12 Linked Learning Alliance (2011). A Work-Based Learning Strategy: The Career Practicum Version 1.0. San Francisco, CA: Author.
13 Halpern, R. (2006). After-School Matters in Chicago: Apprenticeship as a model for youth programming. Youth & Society, 38(2), 203–235.
14 Hughes, K., Bailey, T. & Mechur, M. (2001). School-to-work: Making a difference in education: A Research Report to America. New York: NY: Institute on Education and the Economy, Teachers College, Columbia University.
15 Theodos, B., Pergamit, M., Hanson, D., Edelstein, S., Daniels, R., & Srini, T. (2017). Pathways after high school. Washington, DC: Urban Institute.
16 Ross, M., Kazis, R., Bateman, N., & Stateler, L. (2020). Work-based learning can advance equity and opportunity for America's young people. Metropolitan Policy Program at Brookings.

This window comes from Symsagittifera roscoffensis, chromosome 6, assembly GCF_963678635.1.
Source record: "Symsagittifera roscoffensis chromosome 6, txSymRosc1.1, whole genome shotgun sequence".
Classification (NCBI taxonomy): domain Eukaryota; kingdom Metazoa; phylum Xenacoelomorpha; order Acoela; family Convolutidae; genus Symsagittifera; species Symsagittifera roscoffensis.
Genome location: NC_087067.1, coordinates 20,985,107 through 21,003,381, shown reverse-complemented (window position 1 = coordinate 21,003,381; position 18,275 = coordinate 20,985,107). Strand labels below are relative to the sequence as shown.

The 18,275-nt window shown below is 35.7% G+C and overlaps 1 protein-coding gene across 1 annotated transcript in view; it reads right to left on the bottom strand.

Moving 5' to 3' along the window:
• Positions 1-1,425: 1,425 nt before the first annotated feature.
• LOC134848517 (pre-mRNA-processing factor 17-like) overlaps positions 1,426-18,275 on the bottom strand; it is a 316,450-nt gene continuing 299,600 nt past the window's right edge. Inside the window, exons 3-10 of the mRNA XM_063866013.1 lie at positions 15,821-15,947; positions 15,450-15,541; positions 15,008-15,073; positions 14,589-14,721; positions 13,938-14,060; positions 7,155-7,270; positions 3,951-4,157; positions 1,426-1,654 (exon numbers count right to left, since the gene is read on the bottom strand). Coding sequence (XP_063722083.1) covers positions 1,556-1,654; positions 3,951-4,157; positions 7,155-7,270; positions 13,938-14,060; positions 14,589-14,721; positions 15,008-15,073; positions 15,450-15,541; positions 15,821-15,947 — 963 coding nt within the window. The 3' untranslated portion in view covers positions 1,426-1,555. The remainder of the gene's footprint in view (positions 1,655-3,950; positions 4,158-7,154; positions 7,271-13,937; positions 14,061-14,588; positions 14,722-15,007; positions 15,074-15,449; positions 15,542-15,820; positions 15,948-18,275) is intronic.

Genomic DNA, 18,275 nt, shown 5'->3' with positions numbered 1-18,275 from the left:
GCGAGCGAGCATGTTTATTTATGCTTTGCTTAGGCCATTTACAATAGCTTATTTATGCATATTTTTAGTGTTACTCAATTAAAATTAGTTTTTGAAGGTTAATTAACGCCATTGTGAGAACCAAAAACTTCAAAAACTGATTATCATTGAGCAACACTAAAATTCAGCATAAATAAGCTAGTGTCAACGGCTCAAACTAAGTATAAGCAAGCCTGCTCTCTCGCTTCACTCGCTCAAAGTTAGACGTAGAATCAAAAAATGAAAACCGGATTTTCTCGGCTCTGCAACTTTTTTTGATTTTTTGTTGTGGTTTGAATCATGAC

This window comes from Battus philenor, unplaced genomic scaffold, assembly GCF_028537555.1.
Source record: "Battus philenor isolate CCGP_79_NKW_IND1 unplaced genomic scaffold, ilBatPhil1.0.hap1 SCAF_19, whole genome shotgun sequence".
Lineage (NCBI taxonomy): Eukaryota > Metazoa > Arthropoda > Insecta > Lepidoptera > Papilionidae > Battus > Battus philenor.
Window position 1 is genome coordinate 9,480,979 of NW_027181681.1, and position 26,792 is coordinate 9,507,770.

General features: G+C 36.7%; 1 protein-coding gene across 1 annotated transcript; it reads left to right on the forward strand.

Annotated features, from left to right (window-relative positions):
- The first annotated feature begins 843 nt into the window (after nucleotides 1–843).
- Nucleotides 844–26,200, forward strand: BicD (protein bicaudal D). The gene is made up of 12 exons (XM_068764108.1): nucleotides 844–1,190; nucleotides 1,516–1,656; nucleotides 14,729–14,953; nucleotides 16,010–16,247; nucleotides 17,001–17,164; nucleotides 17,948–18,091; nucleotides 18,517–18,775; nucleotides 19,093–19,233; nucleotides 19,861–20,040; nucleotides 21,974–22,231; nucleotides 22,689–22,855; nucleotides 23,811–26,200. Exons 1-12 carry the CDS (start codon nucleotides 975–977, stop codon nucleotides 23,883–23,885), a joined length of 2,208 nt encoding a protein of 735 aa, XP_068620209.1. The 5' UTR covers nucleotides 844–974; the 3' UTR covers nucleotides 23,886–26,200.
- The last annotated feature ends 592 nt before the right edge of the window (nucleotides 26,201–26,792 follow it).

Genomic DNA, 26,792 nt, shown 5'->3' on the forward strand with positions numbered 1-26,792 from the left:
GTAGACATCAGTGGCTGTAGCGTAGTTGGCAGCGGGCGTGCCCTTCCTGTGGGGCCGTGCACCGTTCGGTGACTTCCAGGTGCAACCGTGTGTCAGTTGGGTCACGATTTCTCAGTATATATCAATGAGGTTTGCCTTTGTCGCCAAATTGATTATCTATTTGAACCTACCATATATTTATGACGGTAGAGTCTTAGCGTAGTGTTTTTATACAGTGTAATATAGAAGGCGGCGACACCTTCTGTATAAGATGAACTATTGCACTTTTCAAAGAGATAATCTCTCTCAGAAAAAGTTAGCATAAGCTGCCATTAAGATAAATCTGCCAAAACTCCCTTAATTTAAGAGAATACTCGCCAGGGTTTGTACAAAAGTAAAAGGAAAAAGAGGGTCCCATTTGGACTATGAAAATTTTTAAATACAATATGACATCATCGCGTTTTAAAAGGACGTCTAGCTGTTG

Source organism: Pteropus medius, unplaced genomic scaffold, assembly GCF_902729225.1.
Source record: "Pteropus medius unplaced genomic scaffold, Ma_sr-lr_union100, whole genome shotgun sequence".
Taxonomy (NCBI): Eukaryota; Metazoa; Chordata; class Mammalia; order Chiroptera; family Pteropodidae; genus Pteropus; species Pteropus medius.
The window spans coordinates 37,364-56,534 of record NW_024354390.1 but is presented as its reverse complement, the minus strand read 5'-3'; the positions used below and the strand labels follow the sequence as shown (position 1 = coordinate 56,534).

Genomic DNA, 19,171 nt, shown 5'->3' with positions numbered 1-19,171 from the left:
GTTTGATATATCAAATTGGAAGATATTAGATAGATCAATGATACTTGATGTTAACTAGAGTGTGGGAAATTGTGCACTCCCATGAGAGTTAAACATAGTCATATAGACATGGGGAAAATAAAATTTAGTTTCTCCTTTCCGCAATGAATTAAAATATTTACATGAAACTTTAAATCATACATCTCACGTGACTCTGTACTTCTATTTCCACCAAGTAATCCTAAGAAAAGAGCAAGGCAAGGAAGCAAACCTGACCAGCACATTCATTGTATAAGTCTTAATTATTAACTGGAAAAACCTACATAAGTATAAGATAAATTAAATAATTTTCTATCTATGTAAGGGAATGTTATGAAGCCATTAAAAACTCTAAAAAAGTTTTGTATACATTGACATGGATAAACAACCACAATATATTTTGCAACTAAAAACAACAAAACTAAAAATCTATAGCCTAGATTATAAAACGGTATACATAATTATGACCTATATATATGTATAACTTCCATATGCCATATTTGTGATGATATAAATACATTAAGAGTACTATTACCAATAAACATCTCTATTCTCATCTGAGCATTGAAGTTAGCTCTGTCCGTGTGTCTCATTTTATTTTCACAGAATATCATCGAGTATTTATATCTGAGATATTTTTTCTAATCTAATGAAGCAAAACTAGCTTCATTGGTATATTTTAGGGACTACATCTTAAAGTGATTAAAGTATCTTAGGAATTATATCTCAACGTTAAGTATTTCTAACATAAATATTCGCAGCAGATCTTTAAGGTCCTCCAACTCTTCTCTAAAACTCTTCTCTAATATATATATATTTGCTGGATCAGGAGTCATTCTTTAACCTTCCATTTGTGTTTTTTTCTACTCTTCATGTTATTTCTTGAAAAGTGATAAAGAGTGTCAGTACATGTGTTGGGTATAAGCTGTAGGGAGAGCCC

17 Flanagan, S. K. & Castine, E. B. (2020). Ready, connected, supported: A framework for youth workforce development and the yes project. Washington: America's Promise Alliance.
18 Granovetter, M. (2018). Getting a job: A study of contacts and careers, 2nd ed. Chicago: University of Chicago Press.
19 McDonald, S., Michael Gaddis, S., Trimble, L. B., & Hamm, L. (2013). Frontiers of sociological research on networks, work, and inequality. Research in the Sociology of Work, 24, 1-41. https://doi.org/10.1108/S0277-2833(2013)0000024005